Tuesday, September 1, 2015

Speaking for God

I've spent over year now debating theology with Christians and Muslims. One thing that's constant is that they'll make a claim about God without an ability to back it up. Then they get upset when I tell them the claim is baseless. Yet they cannot point to an objective fact or means to validate their claims.

In a nutshell, this is one of the foundational problems with religion: In religion, the church is created to represent an absentee God for the believer. Since nobody can communicate with God, your church, synagogue, or mosque tells you what he is like and what he wants from you.

At this point, some religious believers might be thinking "that's not true! The [Name of holy book] is the word of God!" But of course, that holy book simply supports or is supported by the aforementioned religious organization. Regardless of the religion, there are many different interpretations of the holy book which quibble over details ranging from acceptance of gays to the divinity of Jesus or Mohammed. Of course none of the beliefs are based in objective evidence, so it's impossible to resolve these disagreements. The disagreeing groups simply aren't equipped with (or aren't willing to use) the critical thinking skills necessary to resolve their disagreement. They seem unable to even see the foundational epistemological failures that explain why their groups cannot agree.

The process by which churches make these claims about the nature and desires of God is gradual and subtle. It's done through sermons, songs, and discussions with other church members who also accept the dogma. Through this process, religion is helping to define the believer's expectations for what God is like. When the believer then communicate with God through "prayer," their mind forms plausible responses from this shared vision of God. Humans are VERY good at imagining conversations. The imagined interlocutor is convincing enough that people believe their imagined God might be real.  Of course they're prepared for this delusion by being taught they need to "listen carefully" and "God will speak to them." This handy guide provides a nice template for how the delusion is cultivated.

First, Christians should build relationships with other Christians
The belief spreads best if you're surrounded by people who support your belief.  Since there's no objective evidence, developing a social group is the best way to convince yourself.
A Christ follower should spend daily time reading the Bible, mulling over the messa and praying for ways to make scripture’s lessons into a lifestyle.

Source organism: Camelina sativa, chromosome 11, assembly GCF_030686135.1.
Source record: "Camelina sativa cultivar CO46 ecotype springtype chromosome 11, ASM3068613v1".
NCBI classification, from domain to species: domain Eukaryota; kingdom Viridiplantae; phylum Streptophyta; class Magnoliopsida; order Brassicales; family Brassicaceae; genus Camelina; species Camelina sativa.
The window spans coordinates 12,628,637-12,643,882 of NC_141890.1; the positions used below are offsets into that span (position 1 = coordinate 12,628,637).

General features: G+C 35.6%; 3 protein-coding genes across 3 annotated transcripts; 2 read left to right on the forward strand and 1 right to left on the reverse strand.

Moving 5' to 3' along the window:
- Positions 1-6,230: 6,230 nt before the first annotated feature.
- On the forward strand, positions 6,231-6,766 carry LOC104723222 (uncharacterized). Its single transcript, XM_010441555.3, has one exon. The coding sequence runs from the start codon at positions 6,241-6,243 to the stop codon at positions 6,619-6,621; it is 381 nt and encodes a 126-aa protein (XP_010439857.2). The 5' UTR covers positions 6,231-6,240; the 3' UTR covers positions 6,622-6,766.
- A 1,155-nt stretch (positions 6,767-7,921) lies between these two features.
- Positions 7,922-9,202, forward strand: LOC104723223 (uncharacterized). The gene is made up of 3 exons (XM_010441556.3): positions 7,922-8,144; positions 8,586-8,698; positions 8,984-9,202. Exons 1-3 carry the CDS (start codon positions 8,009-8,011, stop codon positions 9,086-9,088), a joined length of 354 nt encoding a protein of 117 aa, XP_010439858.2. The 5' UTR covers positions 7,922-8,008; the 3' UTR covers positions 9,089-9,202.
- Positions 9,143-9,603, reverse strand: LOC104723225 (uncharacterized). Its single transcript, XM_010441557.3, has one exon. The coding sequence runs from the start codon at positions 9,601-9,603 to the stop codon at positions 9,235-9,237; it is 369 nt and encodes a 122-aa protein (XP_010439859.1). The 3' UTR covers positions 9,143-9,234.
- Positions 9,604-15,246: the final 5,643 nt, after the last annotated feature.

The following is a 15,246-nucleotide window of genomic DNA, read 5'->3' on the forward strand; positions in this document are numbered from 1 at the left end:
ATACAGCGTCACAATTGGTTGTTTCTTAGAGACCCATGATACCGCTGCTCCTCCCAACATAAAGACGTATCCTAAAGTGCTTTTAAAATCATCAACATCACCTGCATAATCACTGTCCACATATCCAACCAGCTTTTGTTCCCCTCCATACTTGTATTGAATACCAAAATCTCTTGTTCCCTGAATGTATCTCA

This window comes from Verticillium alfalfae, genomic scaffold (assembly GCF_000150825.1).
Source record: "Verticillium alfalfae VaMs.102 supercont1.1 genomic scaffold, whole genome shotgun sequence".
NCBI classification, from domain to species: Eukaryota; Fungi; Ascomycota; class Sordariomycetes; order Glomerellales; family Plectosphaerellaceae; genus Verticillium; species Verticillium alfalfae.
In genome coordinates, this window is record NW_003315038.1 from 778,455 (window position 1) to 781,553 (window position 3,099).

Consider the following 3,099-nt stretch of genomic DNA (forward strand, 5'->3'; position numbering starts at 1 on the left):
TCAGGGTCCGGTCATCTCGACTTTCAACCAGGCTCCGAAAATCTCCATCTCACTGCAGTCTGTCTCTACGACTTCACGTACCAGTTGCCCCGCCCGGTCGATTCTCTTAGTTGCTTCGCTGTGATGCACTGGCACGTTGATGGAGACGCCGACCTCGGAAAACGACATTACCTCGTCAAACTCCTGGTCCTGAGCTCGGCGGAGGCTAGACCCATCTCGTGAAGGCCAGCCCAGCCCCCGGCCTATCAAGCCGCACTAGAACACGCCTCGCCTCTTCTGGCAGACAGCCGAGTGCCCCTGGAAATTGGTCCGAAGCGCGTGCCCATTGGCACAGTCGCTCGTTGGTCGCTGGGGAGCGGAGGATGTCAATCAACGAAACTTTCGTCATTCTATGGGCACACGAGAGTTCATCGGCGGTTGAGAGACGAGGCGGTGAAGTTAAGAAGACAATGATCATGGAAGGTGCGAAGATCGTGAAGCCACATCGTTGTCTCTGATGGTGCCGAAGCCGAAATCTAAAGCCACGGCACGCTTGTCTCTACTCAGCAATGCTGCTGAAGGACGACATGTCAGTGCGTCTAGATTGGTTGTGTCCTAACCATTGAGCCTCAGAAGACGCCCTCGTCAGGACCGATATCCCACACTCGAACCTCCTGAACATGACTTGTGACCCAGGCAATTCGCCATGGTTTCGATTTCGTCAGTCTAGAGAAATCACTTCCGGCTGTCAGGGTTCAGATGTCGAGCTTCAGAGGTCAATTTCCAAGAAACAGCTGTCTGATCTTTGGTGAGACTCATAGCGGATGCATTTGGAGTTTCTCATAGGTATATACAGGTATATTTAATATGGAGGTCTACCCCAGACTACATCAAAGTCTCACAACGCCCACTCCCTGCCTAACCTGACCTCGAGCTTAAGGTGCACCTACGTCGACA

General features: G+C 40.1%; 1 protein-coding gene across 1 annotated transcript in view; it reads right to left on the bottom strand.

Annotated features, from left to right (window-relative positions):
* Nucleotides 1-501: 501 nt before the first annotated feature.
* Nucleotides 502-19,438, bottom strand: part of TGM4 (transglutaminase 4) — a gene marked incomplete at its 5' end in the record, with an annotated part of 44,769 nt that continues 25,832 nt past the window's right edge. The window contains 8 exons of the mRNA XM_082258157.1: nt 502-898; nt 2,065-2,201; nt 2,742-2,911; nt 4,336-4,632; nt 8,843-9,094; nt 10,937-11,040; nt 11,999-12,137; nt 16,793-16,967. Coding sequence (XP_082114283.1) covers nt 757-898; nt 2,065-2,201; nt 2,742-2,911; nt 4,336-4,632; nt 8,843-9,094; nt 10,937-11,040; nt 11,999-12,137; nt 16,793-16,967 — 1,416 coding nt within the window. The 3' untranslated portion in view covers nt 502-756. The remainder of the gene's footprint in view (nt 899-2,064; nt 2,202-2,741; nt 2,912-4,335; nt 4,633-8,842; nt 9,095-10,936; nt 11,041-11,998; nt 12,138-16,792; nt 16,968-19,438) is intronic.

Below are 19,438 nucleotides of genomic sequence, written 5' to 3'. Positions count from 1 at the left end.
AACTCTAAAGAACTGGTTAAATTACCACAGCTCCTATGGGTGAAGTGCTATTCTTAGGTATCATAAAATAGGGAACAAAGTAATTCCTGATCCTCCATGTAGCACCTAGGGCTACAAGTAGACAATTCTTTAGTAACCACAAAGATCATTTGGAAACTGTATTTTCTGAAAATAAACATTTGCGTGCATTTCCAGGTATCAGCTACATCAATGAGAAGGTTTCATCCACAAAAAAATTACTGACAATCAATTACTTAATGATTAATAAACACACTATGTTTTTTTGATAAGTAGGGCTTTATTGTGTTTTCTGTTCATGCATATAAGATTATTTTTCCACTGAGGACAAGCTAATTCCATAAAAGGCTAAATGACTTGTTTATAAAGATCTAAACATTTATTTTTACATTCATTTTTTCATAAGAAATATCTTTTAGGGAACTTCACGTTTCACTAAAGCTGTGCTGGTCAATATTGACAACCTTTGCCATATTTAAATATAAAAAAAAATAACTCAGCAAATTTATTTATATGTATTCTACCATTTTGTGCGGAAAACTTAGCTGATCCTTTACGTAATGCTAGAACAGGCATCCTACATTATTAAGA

Repetition and meditation helps solidify a common belief
By adding prayer for others and himself to this daily quiet time, the Christian will find it easier to turn away from their own self-focused desires, and advance God’s priorities to first place. 
Believing they're helping other people helps believers feel like this repetitive action isn't as selfish as it really is,
 Christians should actively seek opportunities to tell others about what they are learning from and about God.
The best way to follow through with a commitment is to publicly affirm it.  This makes the believer be more committed to the beliefs. Turning away from the commitment after publicly affirming it is socially awkward.  To avoid this embarrassment, a believer will tend to shun any self-doubt. or at the very least conceal this doubt from fellow believers. The end-result is a community which can more strongly reinforce the religious dogma of the sect.

It is through this mechanism that these God beliefs flourish. Each believer thinks theirs seems rational because they're surrounded by people with nearly identical beliefs. The belief which cannot be supported by any rational or objective means is supported by the echo chamber of the social group instead. When confronted with a differing belief or a different religion, there's no way to resolve the different subject of gods each group has independently created.  

So what happens? Christian theologians review Muslim work and find all the logical and factual flaws in their religion and say, "Ha ha Islam is false!" But of course, Muslim scholars do the same for Christianity. The leaders of each religion are capable of critical thought and logical evaluation of other beliefs. But for their own favorite belief, they're unable or unwilling to apply the same standards. This is the part that I don't understand.  

How can intelligent people be oblivious to their own double-standard? I suppose it takes effort to evaluate one's own deeply held beliefs, but that's an essential part of being an honest person.

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